Jul 31, 2016 Lessons from Billy Bob Thornton on transcending traumatic obstacles, trusting oneself for creating and succeeding, and handling obsessions
Once I started law school, I kept up less frequently with and about new movies. I can count on one hand the number of years that I had cable television, wanting to focus my attention on more important matters.
Fortunately, my younger brother introduced me to indie filmmaker Jim Jarmusch through 1984’s Stranger Than Paradise. Recently, I took out a free trial to Hulu — which is great, for instance, for many Kurosawa films — and looked up Jarmusch, to learn of his cameo Frostee Cream appearance in indie filmmaker-actor-writer Billy Bob Thornton‘s 1996 Sling Blade. And that chain of events led me to Sling Blade two decades after its release .
Sling Blade is deeply disturbing, brilliant, fascinating, hauntingly realistic, well-acted, and well-cast. Wonderfully, the film was a sleeper that connected apparently with many more movie viewers than the typical arthouse cinema audience set. Ideally, the movie will be watched when in a good mood with one or more people in a good mood, because it can find and latch onto one’s darker experiences with life.
Of course, no artist wants to be typecast for just one work, rather than to continue on a dynamic path. Billy Bob Thornton is much more as a person and artist than the twenty year old Sling Blade, but perhaps much of his life and later work spring in one way or another from Sling Blade.
Thornton can well identify with his Sling Blade Karl character (here is how Thornton developed the character). As a child, Karl was abused by his parents by being banned from the house and housed alone in a dirt floor shed in which a hole was dug for him in the ground; treated like a dog. Thornton’s father eked out a living to support the family, and regularly beat Thornton from the age of three or four. At twelve years old, Karl killed his mother and the man with whom she was committing adultery before Karl’s very eyes, and was put into a mental institution.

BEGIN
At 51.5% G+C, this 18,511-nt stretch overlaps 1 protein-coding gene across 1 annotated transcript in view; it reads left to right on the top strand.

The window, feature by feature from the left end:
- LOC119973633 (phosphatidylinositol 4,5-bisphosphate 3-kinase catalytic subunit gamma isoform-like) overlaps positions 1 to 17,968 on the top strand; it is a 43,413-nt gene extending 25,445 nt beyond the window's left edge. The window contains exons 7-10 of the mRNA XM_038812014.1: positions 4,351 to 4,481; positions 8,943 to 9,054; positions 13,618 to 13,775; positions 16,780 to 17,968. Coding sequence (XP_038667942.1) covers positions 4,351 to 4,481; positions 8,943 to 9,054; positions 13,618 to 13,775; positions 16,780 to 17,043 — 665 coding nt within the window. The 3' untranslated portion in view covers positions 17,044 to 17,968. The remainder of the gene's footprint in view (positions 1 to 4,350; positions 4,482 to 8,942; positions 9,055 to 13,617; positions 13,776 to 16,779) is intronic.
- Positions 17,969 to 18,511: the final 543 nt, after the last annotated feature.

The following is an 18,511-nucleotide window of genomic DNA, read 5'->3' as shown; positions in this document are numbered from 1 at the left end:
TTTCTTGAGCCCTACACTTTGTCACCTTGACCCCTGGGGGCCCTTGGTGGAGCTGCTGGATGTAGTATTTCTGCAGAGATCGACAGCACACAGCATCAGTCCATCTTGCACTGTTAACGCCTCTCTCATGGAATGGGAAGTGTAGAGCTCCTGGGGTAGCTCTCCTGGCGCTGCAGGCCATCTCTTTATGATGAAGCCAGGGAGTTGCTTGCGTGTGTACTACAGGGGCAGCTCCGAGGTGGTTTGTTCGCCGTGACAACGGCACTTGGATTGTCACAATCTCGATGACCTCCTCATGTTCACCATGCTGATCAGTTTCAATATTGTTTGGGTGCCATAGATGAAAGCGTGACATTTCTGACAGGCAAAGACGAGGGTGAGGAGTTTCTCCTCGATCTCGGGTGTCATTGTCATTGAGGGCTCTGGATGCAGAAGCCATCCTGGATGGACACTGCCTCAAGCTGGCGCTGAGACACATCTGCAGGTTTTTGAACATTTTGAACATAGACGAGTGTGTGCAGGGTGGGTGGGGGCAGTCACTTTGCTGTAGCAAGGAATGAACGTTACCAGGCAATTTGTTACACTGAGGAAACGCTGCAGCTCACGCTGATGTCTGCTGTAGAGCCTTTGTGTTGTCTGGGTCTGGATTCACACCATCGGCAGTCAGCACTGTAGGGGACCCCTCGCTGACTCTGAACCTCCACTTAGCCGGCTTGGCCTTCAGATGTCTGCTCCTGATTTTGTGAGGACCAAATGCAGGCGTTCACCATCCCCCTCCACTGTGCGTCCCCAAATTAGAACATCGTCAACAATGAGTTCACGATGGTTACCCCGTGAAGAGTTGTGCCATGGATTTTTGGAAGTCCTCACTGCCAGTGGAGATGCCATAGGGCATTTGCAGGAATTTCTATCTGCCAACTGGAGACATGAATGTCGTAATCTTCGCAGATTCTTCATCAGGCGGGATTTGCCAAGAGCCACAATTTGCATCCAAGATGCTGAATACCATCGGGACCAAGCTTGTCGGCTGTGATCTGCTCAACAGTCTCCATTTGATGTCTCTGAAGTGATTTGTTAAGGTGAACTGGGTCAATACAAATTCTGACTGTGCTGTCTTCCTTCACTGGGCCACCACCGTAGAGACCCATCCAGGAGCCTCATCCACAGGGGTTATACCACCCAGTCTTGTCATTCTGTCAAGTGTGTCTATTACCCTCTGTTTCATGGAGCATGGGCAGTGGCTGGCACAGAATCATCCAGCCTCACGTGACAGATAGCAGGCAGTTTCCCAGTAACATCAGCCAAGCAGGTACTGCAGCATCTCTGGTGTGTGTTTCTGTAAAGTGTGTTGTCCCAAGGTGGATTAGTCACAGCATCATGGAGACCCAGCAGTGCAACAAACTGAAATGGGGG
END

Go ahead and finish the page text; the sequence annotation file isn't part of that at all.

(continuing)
Despite being abused by his father, Thornton had compassion for him and assisted him while his father was dying. Despite Karl’s recognizing how badly his parents abused him, after being released from the mental institution, he offered to mow his father’s lawn, but his father showed no emotion nor welcome — and clearly never visited Karl at the mental institution– and insisted that he had no son.
Thornton did not kill anyone or get put away. He relates his obsessive compulsive disorder to his father’s abuse, and acknowledges that his art would be much different had he not suffered such abuse.
Thornton has found his celebrated niche as an actor, screenwriter and director. For a long period, he stuck to doing indie films. Thornton seems to know himself well and to fully acknowledge his strengths and weaknesses, which likely serve him well through his success with films.
Having been so terribly abused by his father, Thornton was at risk of not succeeding in life, but at least professionally found a way to do so. He could have pursued the easy path of taking Hollywood jobs merely for the money without insisting on keeping the artistry in his work, but instead he insisted on keeping the artistry and still succeeded. He acknowledges his obsessions and works with them.
Thornton reminds us to stay with our dreams.
Billy Bob Thornton, then, teaches important lessons on transcending traumatic obstacles, trusting oneself for creating and succeeding, and handling obsessions. His struggles remind me again that the put-together appearance of plenty of judges, prosecutors, opposing witnesses and jurors is a veneer held together with nothing much stronger than a piece of scotch tape. Everyone is working with their demons and angels; we must keep sight of that.